Employers and employees are affected by 3 types of employment taxes:
- wage withholding taxes;
- social security taxes; and
- unemployment taxes.
The obligation to provide worker’s compensation insurance is also an issue.
Other employer Concerns:
- INS – I-9 (immigration form to be completed on initiation of employment, including obtaining proof of identity)
- Reporting new employees for child support
- Minimum wage & overtime
- Employee benefits
- COBRA (mandatory continuation of medical insurance coverage for former employees, their spouses and dependents at the employee’s election and cost)
- HIPAA (which increased job mobility ensuring employee can participate in a new employer’s group health plan)
Compensation subject to FICA nd FUTA
Generally, any service performed by a “common law employee“ within the United States is subject to FICA and FUTA, irrespective of the citizenship or residence of either the employee or the employer, unless exempt under some other provision of § 3121or § 3306. (includes the District of Columbia, Commonwealth of Puerto Rico and Virgin Islands (and Guam and American Samoa for purposes of FICA)).
Service performed outside the United States is subject to tax if performed:
- on or in connection with an American vessel or aircraft, irrespective of the citizenship or residence of the employee:
- when performed under a contract entered into within the United States; or
- on a vessel or aircraft that touches a port within the United States if the employee is employed on such vessel or aircraft when outside the United States;
- by citizens (or residents for purposes of FICA) of the United States as employees of an American employer.
Collection and Liability
Employers collect the employee portion of the tax by deducting from wages. An employer is required to collect and pay the tax in cash, even though the employee receives remuneration for services in a form other than cash.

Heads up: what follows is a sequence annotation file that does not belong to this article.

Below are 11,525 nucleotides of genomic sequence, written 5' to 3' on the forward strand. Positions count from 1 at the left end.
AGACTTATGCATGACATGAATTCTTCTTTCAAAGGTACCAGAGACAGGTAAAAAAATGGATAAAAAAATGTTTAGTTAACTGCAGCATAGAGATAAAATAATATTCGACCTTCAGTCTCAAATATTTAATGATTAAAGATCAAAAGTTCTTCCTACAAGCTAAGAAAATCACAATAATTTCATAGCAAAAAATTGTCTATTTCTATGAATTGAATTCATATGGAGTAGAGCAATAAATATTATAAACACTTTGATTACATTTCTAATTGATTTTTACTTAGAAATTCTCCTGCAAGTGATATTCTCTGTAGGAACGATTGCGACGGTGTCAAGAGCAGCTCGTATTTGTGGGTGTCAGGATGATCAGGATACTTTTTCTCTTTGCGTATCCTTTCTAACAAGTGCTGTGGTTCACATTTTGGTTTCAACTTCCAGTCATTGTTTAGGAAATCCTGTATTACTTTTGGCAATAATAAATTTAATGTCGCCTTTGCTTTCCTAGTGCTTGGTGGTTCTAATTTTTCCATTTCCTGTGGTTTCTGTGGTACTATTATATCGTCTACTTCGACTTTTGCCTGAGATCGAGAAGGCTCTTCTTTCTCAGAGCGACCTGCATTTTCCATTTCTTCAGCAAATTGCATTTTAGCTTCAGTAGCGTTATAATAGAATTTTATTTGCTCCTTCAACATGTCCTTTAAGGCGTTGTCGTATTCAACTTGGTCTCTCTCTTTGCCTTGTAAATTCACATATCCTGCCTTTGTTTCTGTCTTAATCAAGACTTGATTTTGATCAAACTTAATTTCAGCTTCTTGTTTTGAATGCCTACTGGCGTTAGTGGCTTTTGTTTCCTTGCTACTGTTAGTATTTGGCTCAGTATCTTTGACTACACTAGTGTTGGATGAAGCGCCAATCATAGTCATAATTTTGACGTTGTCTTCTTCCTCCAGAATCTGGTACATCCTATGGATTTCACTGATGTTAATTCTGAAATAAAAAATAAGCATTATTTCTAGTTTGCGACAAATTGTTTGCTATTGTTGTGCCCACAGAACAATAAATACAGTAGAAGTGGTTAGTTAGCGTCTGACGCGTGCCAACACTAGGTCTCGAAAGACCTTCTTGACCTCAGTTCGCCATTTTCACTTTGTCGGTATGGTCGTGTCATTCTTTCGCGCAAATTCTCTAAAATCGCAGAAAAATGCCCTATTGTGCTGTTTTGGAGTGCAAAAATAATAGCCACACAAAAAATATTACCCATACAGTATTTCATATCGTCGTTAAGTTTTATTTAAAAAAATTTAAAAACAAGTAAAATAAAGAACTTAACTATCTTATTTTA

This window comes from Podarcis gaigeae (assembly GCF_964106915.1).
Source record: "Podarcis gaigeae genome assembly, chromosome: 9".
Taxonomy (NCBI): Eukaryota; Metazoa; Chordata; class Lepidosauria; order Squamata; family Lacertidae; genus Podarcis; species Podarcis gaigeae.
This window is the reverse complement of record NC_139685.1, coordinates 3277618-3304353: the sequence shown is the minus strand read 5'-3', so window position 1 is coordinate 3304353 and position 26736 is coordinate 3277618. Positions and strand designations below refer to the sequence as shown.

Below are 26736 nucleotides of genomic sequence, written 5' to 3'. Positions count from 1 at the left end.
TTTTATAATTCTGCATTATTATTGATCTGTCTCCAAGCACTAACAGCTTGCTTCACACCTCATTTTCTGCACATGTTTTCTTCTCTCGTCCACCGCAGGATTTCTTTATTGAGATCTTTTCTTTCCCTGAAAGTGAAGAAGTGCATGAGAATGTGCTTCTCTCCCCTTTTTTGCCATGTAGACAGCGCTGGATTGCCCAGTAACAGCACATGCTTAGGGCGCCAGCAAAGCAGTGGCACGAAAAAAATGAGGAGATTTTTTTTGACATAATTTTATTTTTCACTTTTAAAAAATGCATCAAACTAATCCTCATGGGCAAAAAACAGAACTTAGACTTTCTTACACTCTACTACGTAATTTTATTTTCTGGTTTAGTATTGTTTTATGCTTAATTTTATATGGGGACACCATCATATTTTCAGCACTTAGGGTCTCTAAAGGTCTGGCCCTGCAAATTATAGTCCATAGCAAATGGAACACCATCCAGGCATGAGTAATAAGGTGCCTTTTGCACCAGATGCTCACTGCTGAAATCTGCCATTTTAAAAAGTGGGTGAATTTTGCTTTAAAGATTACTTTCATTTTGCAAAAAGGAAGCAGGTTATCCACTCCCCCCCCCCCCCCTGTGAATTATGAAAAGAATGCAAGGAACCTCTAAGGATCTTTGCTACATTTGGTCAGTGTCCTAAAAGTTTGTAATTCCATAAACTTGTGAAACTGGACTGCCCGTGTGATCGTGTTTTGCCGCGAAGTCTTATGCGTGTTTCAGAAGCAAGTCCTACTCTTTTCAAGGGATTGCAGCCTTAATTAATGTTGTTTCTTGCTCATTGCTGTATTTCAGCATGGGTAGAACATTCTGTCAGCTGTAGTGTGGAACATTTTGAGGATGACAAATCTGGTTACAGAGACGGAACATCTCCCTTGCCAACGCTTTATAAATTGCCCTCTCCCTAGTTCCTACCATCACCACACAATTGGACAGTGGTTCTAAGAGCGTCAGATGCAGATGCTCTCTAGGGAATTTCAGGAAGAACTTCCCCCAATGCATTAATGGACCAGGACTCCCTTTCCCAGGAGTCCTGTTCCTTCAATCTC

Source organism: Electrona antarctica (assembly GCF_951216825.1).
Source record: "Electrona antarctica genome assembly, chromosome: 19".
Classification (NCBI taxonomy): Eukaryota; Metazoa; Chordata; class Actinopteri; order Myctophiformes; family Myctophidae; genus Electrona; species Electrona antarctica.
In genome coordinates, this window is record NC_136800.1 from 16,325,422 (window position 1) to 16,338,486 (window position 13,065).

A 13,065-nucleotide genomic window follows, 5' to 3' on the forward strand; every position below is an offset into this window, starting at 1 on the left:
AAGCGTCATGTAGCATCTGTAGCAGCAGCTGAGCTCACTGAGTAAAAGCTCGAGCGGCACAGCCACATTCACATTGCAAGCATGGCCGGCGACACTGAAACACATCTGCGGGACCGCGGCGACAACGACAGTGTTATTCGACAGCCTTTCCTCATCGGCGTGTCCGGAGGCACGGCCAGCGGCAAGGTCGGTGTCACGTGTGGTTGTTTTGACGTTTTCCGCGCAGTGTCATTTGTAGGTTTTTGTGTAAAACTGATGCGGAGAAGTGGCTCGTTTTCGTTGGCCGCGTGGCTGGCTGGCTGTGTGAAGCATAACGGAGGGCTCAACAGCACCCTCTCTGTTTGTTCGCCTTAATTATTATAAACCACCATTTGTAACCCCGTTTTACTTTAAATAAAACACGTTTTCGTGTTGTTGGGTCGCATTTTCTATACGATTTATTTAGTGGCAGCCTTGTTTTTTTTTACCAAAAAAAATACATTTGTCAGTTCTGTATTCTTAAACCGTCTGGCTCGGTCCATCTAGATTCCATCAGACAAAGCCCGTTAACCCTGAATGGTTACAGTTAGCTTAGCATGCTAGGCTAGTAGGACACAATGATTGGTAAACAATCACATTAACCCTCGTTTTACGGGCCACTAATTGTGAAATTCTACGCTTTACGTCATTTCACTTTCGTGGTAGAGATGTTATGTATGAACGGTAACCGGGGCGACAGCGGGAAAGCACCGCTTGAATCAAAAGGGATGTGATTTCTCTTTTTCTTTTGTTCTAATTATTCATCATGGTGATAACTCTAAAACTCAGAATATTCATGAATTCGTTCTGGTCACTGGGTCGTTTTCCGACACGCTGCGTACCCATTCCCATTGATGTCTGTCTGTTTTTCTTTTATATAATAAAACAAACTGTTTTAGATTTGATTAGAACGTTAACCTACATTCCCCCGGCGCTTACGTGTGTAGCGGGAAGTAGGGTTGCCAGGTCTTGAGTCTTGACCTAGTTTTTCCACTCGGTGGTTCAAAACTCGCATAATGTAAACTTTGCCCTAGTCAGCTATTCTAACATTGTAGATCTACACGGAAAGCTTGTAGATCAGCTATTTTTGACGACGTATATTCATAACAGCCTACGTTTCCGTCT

The amount of wages and the frequency of the payments are immaterial in determining the employer’s liability to collect the tax.
Death or other separation from service does not relieve the employer of its liability to collect the tax on any wages subsequently paid.
An employer is liable for the employee portion of the tax (in addition to the employer portion of the tax) whether or not the tax is collected from the employee. If employer withholds less than the correct amount or fails to withhold any part of the tax, the employer is nevertheless liable for the correct amount. (In addition to the employer, authorized agents described in § 3504 and third-party payors described in § 3505 are also liable for collection and payment of social security taxes.)
The employer’s liability for the employee portion of the social security tax is generally determined under § 3102(b).
If the failure to withhold is due to treatment as an independent contractor, § 3509 limits the employer’s liability for collecting and paying the employee portion of the tax to 20% of the applicable employee tax (i.e., 1.53% of the payment), provided the employer has filed all information returns required of the employer in a consistent manner, or if the employer has not filed all required information returns, the employer is liable for 40%. § 3509 does not apply if: (1) employer intentionally disregards its obligation to pay employment taxes; (2) employer withheld but failed to pay; or (3) the individual qualifies as a statutory employee.
An employee is exempt from FICA withholding if remuneration/calendar year is less than:
- $1,000 for domestic service;
- $100 not in the course of the employer’s trade or business;
- $100 for certain nondomestic service in employee’s home;
- $150 in a calendar year for agricultural labor; or
- $20 in a calendar month with respect to tips to employee.
The employee also is liable for the employee portion of the tax until it is collected from him. Regs. § 31.3102-1(c) (not affected by the employer’s liability under § 3509. Rev. Rul. 86-111, 1986-2 C.B.)
In collecting the employee portion, the employer is indemnified against the claims and demands of any person for the amount deducted and paid over to the government. (Missouri, § 143.241.1)
Employee private right of action
An employee has a private right of action against a former employer alleging wrongful classification as an independent contractor insofar as the claim relates to failure to withhold FICA and FUTA taxes, but not for failure to withhold income taxes) Ford v. Troyer, Civil Action No. 98-246 (E.D. La. 8/5/98).
Employment taxes withheld with respect to one employee may not be used as a credit toward the tax obligations of either the employer or any other employee. See Consolidated Flooring Services v. U.S., 2000-2 USTC ¶50,553